Technical Summary

Penicillin-binding- proteins (PBPS) involved in the construction of peptidoglycan (PG) are the target of important classes of antibiotics, the b-lactams and glycopeptides. Although resistance has arisen to these classes of antibiotic, the formation of peptide cross-links between the glycan backbone of PG by transpeptidation (TP) remains an excellent target for antimicrobial development. Advances have been made in understanding mechanisms underlying the activity of PBPs, however, assay development (let alone high throughput screening) for these enzymes has remained difficult, involving extensive product isolation and characterization.

We will extend our development and scale up of novel reagents and target enzymes. Reagents will encompass the chemical diversity that exists in PG structure across bacteria, including, non-cognate substitutions within the linear muramyl pentapeptide, the production of polymeric lipidII where required to prime reactions, and truncation of the C55 lipid tail (using C35 or C20 lipids etc.) to improve in assay solubility and assay function. Interestingly, the required acceptor transpeptidation substrate can be as small as a single amino acid with D-chirality around the alpha-carbon atom. This observation opens up the development of a range of novel more complex (linear/branched) acceptor molecules for use in assays to probe the TP acceptor site structurally and to format assays to identify novel non-lactam TP inhibitors.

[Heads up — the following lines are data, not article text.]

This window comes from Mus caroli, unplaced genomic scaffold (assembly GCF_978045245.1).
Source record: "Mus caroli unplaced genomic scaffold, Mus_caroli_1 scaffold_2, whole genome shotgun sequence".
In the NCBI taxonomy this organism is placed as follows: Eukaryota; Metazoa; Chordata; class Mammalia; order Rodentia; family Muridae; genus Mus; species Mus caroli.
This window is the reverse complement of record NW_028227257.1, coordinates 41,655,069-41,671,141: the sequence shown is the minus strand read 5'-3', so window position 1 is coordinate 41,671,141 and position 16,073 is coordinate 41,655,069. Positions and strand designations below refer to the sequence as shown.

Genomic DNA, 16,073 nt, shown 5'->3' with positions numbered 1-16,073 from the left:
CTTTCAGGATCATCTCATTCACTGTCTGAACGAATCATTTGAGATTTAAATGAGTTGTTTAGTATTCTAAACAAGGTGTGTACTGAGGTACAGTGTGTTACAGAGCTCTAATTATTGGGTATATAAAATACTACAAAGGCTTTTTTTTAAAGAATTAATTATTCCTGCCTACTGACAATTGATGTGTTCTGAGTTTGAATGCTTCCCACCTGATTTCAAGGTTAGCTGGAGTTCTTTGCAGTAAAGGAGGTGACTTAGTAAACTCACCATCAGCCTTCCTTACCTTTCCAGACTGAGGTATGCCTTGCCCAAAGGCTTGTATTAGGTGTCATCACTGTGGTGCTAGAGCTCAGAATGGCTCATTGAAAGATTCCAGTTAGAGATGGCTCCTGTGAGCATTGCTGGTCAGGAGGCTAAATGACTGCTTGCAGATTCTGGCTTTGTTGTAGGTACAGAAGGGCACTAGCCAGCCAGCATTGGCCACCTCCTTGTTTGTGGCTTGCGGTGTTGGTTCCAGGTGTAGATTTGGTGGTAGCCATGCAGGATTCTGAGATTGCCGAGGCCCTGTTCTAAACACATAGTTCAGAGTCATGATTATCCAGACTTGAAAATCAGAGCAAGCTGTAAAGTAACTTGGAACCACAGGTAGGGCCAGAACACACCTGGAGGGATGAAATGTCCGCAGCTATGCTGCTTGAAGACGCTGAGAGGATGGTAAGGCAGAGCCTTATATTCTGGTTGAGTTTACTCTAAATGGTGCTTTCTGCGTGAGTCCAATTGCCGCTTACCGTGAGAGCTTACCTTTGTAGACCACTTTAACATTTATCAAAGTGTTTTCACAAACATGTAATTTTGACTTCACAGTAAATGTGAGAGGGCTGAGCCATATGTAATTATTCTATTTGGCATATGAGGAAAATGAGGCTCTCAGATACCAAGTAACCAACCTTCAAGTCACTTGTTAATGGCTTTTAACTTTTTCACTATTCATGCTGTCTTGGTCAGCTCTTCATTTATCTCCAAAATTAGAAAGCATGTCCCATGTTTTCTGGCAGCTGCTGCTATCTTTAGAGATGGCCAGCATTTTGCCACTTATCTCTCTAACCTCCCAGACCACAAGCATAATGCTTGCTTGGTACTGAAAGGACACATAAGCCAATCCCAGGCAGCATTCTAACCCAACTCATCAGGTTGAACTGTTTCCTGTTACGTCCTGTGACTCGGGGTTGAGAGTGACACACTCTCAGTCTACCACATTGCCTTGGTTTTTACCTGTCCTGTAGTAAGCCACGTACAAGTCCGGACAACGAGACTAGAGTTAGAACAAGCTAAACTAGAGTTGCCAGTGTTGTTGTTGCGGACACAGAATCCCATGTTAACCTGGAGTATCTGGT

These reagents will ultimately enable a systematic characterization of the transpeptidase activity of PBPs, the development of co-crystal structures, and provide the foundation for previously unavailable robust assays with direct readouts. Astra Zeneca will work with us to help scale up reagent production, format assays for use in high throughput screens, test sensitivity, and help validate these for industry though IP free access to trial compound libraries.

Planned Impact

1) Impacts: relate to the exploitation of new reagents and assays generated by this project enabling the kinetic and structural exploration of terminal stages of peptidoglycan (PG) biosynthesis. Specifically the targets of penicillin (penicillin-binding-proteins PBPs) which remain difficult to assay yet represent fundamental targets for research and exceptional targets for drug discovery to identify new classes of antiinfectives using these radically new, bespoke, assays.

The potential beneficiaries of the impacts are: the resurging UK and global academic research community exploring bacterial cell wall biosynthesis, cell division and drug discovery; national and international pharmaceutical industries; UK capacity building (skills and business) for this Strategically Important and Vulnerable Area of UK Bioscience Expertise, international collaborations; public and understanding of science (PUS) and government policy.

2) Engagement: Training and skills into the development and use of assays and reagents will extend beyond the PDRAs and technician employed by LINK by inviting at least UK (6), EU (5), US (2) and CA (6) research groups to i) research workshop yr 1 (of about 50-100 people) including members of the £20M regional development agency funded Science City Research Alliance (SCRA) in Translational Medicine between Warwick and Birmingham, and ii) smaller experimental workshops yr 2 (~10 - 20 people from as many groups as possible). Workshop i) will include a competition and prize for the best PUS poster(s) these will be used within host institutions and available via a NEW PUS section of the well used BACWAN web site.